PASA Sustainable Agriculture
In December of 2020, Jessica White became the second certified Journey Dairy Grazier in the state of Pennsylvania by graduating from Pasa’s Dairy Grazing Apprenticeship program.
Over the course of her apprenticeship at host farm Camphill Village Kimberton Hills in Chester County, Jessica not only fulfilled the required 3,700 hours of on-the-job training and 300 hours of related technical instruction; she also realized long-term visions for both her professional life and personal life—launching a value-added cheese business in 2019, and marrying her farming partner in the same year.
We recently caught up with Jessica and asked her to reflect a bit on her experience with the program and its role in her farming journey.
Tell us your “farming story.”
I began farming in 2013, working in vegetable production systems. Almost right away, I found strength and peace in the work, as well as a developing commitment to farming in a way that feels like healing, rather than “stealing.” I have an inner motto of giving back to the Earth, and giving thanks to the animals, the land, and the weather, within the practice of agriculture.
What inspired you to try dairy farming?
Journey Dairy Grazier Jessica White and host farmer Tom Trzcinski pose with Jessica’s graduation certificate outside Camphill’s cheese house
My inspiration to focus on dairy as a career mostly came from a natural calling to the work and lifestyle. Even though vegetable farming was what I found first, grass-based dairy farming ultimately felt to me like the “belt that holds up the big pants” within agriculture. This is particularly true in the Biodynamic methodology, where the cow is considered the heart of the farming system. She provides the compost that in turn helps grow the best forage. While farming vegetables was uplifting, rewarding, and fun, ultimately it didn’t provide me with what my soul desired, which was caring for another soul. Dairy farming gave me a sense of personal growth because it pushed my strengths and weaknesses as a human being. Working within dairy has made me feel pride for who I have become.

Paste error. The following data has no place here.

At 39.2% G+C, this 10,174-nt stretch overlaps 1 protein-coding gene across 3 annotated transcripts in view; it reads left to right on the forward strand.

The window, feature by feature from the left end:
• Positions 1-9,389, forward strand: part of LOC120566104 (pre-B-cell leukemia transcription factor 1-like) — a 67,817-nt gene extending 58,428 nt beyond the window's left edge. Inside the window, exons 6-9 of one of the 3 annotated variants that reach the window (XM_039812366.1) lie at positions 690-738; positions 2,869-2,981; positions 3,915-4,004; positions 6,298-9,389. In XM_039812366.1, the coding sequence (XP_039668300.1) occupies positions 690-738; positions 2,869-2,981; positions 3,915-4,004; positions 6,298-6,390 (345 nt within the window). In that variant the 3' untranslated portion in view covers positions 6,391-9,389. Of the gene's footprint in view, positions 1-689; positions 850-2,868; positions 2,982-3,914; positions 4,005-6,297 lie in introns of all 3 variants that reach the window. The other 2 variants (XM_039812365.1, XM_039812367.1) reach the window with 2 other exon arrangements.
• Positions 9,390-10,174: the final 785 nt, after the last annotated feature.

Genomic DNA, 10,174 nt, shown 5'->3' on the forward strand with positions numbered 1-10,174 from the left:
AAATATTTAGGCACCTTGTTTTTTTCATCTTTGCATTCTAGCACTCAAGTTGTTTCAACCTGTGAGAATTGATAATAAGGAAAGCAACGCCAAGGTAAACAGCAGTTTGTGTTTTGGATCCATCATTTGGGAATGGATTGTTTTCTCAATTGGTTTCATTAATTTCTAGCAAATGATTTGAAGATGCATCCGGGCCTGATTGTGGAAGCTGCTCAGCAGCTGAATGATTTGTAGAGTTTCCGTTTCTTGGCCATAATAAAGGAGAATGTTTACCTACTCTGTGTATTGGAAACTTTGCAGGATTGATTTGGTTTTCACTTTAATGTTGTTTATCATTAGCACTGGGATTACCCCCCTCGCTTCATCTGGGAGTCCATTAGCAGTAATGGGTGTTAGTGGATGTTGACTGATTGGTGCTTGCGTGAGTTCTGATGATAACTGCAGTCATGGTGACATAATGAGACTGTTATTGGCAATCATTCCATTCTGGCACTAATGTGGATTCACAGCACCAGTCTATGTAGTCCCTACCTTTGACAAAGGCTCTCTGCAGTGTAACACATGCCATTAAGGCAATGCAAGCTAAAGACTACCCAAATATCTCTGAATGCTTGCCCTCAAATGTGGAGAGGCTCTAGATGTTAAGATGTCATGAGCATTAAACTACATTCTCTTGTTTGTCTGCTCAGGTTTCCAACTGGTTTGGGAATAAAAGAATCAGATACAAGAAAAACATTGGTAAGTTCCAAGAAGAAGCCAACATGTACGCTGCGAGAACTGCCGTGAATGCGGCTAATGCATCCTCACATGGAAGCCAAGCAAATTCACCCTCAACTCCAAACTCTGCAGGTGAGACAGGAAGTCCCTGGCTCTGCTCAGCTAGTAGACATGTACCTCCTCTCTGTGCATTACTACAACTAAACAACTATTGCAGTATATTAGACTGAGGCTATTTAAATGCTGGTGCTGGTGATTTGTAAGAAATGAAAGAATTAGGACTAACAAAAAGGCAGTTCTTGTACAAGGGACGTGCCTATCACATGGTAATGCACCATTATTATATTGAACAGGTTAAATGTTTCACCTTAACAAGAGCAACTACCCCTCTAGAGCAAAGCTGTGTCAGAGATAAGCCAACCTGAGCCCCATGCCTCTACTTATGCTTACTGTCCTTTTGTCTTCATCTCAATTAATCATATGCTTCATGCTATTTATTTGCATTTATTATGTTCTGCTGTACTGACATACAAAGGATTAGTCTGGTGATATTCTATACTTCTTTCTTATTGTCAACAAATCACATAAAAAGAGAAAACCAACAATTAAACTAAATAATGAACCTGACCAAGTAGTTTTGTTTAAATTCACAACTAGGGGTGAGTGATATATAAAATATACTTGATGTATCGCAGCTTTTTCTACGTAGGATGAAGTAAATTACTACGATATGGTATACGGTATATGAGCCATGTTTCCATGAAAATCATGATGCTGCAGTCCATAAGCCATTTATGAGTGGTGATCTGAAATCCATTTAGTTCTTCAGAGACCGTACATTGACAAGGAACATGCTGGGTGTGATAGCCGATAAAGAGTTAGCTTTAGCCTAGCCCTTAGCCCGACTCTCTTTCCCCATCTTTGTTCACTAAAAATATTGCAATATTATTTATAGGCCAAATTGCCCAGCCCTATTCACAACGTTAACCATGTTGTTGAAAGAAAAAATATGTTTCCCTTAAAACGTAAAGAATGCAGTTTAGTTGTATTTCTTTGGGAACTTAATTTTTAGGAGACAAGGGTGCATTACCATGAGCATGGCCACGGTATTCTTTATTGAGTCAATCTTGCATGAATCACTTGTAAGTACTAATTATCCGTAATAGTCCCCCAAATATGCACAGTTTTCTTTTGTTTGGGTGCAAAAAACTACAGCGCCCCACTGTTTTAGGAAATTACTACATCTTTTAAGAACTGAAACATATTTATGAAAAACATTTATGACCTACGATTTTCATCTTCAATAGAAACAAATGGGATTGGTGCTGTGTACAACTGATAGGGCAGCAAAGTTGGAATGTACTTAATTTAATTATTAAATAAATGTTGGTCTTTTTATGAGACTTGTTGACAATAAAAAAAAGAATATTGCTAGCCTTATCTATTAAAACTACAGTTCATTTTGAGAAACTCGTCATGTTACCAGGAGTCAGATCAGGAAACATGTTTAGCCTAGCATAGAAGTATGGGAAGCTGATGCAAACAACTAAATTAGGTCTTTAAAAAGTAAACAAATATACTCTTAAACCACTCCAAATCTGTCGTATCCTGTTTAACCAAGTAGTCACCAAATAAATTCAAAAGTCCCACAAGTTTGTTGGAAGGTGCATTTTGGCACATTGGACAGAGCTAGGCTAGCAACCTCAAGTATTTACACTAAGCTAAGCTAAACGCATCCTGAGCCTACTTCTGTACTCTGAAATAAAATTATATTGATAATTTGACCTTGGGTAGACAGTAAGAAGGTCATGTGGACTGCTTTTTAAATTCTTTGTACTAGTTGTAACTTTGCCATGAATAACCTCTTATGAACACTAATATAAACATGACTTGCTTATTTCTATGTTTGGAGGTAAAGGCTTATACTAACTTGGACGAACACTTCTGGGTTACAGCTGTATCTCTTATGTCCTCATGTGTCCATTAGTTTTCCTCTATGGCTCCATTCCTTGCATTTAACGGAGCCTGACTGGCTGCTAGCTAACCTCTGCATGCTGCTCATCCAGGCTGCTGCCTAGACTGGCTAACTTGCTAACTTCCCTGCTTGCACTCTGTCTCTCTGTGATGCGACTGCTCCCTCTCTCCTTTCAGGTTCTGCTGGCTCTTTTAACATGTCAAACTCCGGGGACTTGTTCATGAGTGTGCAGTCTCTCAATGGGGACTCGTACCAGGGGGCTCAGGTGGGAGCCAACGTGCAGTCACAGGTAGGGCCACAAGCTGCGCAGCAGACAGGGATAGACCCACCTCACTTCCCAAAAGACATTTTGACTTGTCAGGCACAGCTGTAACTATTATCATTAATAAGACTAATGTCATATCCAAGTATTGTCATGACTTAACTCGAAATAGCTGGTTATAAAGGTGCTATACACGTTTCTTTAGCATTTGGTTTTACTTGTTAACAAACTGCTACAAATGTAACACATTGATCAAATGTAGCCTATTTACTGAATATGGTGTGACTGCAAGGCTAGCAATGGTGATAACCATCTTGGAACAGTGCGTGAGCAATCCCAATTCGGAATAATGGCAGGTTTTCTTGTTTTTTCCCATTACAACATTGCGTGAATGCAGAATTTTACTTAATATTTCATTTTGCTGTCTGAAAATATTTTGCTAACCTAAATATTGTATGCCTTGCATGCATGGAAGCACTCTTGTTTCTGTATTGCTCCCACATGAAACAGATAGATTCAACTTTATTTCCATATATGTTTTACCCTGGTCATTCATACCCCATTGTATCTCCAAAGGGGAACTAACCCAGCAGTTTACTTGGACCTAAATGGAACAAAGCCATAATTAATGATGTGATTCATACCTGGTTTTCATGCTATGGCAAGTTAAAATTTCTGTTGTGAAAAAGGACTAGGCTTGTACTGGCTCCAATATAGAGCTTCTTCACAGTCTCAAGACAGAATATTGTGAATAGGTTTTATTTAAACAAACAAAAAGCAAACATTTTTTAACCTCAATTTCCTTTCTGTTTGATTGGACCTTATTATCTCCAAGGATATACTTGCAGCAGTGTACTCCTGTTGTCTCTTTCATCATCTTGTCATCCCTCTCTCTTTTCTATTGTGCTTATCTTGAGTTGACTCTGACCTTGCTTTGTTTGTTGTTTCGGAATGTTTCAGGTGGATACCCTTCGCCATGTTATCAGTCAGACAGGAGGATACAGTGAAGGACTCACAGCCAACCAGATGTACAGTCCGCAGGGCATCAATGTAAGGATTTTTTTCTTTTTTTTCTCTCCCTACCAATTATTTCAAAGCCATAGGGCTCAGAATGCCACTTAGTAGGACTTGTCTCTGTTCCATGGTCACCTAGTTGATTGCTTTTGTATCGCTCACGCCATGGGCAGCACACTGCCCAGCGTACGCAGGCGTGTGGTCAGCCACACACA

Although I have been farming since the spring of 2013, it wasn’t until a few years ago that I found out my ancestors were also dairy farmers in Baltimore, Maryland. My grandfather was a first generation American whose parents immigrated from Poland after losing their farm in World War II. They didn’t have a lot of land in Baltimore, but they kept a garden, chickens, and ducks. When he was able to save enough money, my grandfather bought a cow and named her Bessie. He would walk her to her favorite clover patch to graze, and eventually built the house my mother grew up in beside this field. When I began dairy farming, I could sense a feeling of “getting back to my roots,” which has been an empowering feeling.
Why Dairy Grazing Apprenticeship? What positives came from the apprenticeship for you?